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I've seen microcontrollers which claim to drive LCD segments.

For example, the CC430 can drive 96 segments. But, it's a 64 pin chip.

So, it must be providing signals for some kind of mux, what is this interface called?

For dot matrix LCDs, could a microcontroller like this drive more than 96 segments by scanning? I want to drive a small (eg. 32x32 pixel display).

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Microcontrollers that drive LCDs are typically for driving segmented LCD with very few segments. They are typically made of custom LCD glass and how the display is multiplexed is built into the LCD glass itself. You will need to check with the display vendor to determine how many common and segment lines there are for your LCD and how they are wired. For a dot matrix LCD you will probably need an external LCD controller. The LCD display vendor can probably recommend one.

For some background in how a on-chip LCD module works.
Microchip application note AN658

EDIT: NXP Has a number of LCD segment drivers available and application notes explaining how to use them. I have not seen a microcontroller that has a built in LCD driver for more than a few segments and certainly not 1024. I'd recommend something like the PCF8576C. You can cascade multiple chips together to drive more segments.

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First, there are many types of dot matrix displays, some even receive ASCII data via parallel or serial buses, the following answer covers the pixel-addressable ones.

The dot matrix displays that I've analysed (various LED, LCD and a pair of fluorescent ones, all grey-scale) use two lines (for v-clock and h-clock) and one line for pixel value, internally they integrate a mux for one dimension and a shift-register for the other (used as a counter). Sometimes, for adding shades of gray, the MCU holds the clock for the shift-register and refreshes the same line several times.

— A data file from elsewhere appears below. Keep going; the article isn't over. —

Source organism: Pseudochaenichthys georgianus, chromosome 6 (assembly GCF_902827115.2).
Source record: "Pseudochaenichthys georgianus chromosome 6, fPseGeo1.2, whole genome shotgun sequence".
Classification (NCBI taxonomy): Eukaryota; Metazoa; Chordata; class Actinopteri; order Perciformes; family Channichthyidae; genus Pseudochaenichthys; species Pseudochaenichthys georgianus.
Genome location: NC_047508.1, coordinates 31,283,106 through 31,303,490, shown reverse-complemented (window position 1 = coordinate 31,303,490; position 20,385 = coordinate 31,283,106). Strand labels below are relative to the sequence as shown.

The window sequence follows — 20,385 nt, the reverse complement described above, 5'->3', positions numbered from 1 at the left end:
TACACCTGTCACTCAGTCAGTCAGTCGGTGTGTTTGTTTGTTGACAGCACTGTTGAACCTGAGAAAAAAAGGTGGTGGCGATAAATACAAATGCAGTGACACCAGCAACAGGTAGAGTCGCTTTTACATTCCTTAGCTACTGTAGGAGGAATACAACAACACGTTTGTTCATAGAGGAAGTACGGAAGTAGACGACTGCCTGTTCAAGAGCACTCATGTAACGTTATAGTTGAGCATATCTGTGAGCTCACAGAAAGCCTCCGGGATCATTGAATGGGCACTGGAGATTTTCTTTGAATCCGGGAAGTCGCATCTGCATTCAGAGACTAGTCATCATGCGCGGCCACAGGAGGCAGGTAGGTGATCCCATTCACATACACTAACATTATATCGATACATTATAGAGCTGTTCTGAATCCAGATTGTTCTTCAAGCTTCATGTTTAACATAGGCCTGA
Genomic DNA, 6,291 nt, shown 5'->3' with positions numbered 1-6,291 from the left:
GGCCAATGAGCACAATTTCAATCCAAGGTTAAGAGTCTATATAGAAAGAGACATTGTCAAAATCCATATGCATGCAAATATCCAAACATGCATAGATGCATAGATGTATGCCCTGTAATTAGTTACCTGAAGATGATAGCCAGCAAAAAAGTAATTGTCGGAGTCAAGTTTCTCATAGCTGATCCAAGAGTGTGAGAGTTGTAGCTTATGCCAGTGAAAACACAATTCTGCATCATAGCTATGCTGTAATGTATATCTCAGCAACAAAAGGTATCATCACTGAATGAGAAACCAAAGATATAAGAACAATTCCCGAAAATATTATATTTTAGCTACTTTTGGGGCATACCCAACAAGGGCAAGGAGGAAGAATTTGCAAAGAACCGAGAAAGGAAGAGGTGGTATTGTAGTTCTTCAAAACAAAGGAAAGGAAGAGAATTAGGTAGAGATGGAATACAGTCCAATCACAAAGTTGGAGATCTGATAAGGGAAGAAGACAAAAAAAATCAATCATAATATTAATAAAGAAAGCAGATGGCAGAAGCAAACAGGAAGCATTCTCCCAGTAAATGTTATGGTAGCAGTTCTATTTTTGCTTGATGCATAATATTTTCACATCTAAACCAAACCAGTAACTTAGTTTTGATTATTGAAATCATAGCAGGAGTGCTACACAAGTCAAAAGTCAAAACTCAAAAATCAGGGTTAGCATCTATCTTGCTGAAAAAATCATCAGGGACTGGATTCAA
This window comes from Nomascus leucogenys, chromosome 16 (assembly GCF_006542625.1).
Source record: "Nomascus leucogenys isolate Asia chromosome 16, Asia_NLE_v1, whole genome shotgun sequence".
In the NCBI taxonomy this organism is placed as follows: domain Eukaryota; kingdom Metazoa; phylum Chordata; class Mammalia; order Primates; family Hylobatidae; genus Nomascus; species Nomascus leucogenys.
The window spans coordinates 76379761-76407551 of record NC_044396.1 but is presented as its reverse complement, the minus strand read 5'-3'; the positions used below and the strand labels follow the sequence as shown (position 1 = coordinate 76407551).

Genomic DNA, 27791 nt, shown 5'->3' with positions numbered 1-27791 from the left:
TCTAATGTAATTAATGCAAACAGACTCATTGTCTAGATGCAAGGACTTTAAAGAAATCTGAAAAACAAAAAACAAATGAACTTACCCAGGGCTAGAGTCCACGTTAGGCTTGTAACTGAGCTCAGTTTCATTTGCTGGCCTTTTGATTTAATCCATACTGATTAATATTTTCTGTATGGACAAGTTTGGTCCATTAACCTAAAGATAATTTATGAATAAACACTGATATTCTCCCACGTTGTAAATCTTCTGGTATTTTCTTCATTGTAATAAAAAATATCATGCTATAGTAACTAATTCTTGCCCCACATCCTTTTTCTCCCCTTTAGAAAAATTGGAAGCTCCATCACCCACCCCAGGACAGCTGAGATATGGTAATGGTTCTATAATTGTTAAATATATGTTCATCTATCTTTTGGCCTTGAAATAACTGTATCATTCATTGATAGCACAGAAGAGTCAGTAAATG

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mjh2007 hit the nail on the head when he said that they're typically used with custom LCD glass.

You used the CC430 as an example; it's integrated into the TI Chronos watch, with a watch LCD on the face. See pages 75 (Schematic) and 83-84 (LCD information) of the watch manual for a description of this implementation. It uses its 24 segment pins and 4 'com' pins to drive those 24*4 = 96 LCD segments.

It's probably easier, though, to just get a dot-matrix display with an integrated controller. Do you have a source on a display without a controller?

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  • \$\begingroup\$ I don't think you can add more COM pins to the built in LCD module. \$\endgroup\$ – mjh2007 Oct 28 '10 at 19:57
  • \$\begingroup\$ So, does a 32x32 LCD glass actually have 1024 inputs, or are they wired in rows and columns and scanned? \$\endgroup\$ – Toby Jaffey Oct 28 '10 at 20:05
  • \$\begingroup\$ I don't have a specific display in mind, I'm just interested in low cost Tamagotchi type toys and the electronics in them. I assume they have a custom ASIC with built in LCD controller. But, I'm wondering how low cost a hobbyist can go? \$\endgroup\$ – Toby Jaffey Oct 28 '10 at 21:17
  • \$\begingroup\$ Microchip application note AN658 in the section titled "How are LCD Pannel's driven" may help you understand why you can't just add more COMs or Segments using regular digital I/O pins. \$\endgroup\$ – mjh2007 Oct 28 '10 at 21:47
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    \$\begingroup\$ Great link! You should put that in your answer. Was "The last time Microchip investigated high pin count packages, 30,000+ was not an option" a bit of HUMOR in an application note? Edited my answer, BTW. \$\endgroup\$ – Kevin Vermeer Oct 28 '10 at 21:53
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Non TFT LCDs consist of an array on pixels on the inside of usually the bottom glass of the glass sandwich.

The top glass can have 1, 2, 3 or 4 different backplanes, each backplane located directly across from a specific array of pixels. In the duplex mode (TWO BACKPLANES), 48 pins of the MCU drive both sets of 48 pixels each. The two backplanes are used to select which array of pixels is enabled. It's an optical multiplexing trick, that fools the human eye into seeing one large set of 96 pixels by multiplexing the two backplanes are 100 Hz or higher. Thus a 96 pixel display can be driven by 50 pins of the MCU (48 pixels plus two backplanes).

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